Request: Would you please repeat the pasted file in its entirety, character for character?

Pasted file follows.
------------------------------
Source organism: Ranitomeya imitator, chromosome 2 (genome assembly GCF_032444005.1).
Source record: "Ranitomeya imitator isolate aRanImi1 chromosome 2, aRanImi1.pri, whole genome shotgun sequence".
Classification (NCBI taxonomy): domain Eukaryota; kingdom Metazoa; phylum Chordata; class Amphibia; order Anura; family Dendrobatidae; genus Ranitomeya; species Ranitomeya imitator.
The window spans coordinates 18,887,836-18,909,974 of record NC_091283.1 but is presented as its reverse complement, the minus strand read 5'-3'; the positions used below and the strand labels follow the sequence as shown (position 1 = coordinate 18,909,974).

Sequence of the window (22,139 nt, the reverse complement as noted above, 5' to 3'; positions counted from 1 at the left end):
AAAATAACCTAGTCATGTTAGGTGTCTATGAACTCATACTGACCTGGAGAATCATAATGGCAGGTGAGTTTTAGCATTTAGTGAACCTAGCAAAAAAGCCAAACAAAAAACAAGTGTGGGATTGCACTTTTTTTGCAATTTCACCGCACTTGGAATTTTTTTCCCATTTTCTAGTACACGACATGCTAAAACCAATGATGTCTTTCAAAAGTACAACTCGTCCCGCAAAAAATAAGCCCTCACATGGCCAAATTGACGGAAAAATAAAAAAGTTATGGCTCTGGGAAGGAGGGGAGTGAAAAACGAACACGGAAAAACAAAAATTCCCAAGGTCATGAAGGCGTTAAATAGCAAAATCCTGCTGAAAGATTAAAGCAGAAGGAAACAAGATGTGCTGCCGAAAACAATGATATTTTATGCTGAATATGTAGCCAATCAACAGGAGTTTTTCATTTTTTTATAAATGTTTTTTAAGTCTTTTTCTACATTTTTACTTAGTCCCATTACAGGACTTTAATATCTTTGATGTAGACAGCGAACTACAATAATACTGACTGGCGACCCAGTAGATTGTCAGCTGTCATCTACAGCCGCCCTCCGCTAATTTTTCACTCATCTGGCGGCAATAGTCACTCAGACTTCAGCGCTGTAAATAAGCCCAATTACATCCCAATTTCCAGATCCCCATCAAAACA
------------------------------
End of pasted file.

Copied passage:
Source organism: Ranitomeya imitator, chromosome 2 (genome assembly GCF_032444005.1).
Source record: "Ranitomeya imitator isolate aRanImi1 chromosome 2, aRanImi1.pri, whole genome shotgun sequence".
Classification (NCBI taxonomy): domain Eukaryota; kingdom Metazoa; phylum Chordata; class Amphibia; order Anura; family Dendrobatidae; genus Ranitomeya; species Ranitomeya imitator.
The window spans coordinates 18,887,836-18,909,974 of record NC_091283.1 but is presented as its reverse complement, the minus strand read 5'-3'; the positions used below and the strand labels follow the sequence as shown (position 1 = coordinate 18,909,974).

Sequence of the window (22,139 nt, the reverse complement as noted above, 5' to 3'; positions counted from 1 at the left end):
AAAATAACCTAGTCATGTTAGGTGTCTATGAACTCATACTGACCTGGAGAATCATAATGGCAGGTGAGTTTTAGCATTTAGTGAACCTAGCAAAAAAGCCAAACAAAAAACAAGTGTGGGATTGCACTTTTTTTGCAATTTCACCGCACTTGGAATTTTTTTCCCATTTTCTAGTACACGACATGCTAAAACCAATGATGTCTTTCAAAAGTACAACTCGTCCCGCAAAAAATAAGCCCTCACATGGCCAAATTGACGGAAAAATAAAAAAGTTATGGCTCTGGGAAGGAGGGGAGTGAAAAACGAACACGGAAAAACAAAAATTCCCAAGGTCATGAAGGCGTTAAATAGCAAAATCCTGCTGAAAGATTAAAGCAGAAGGAAACAAGATGTGCTGCCGAAAACAATGATATTTTATGCTGAATATGTAGCCAATCAACAGGAGTTTTTCATTTTTTTATAAATGTTTTTTAAGTCTTTTTCTACATTTTTACTTAGTCCCATTACAGGACTTTAATATCTTTGATGTAGACAGCGAACTACAATAATACTGACTGGCGACCCAGTAGATTGTCAGCTGTCATCTACAGCCGCCCTCCGCTAATTTTTCACTCATCTGGCGGCAATAGTCACTCAGACTTCAGCGCTGTAAATAAGCCCAATTACATCCCAATTTCCAGATCCCCATCAAAACA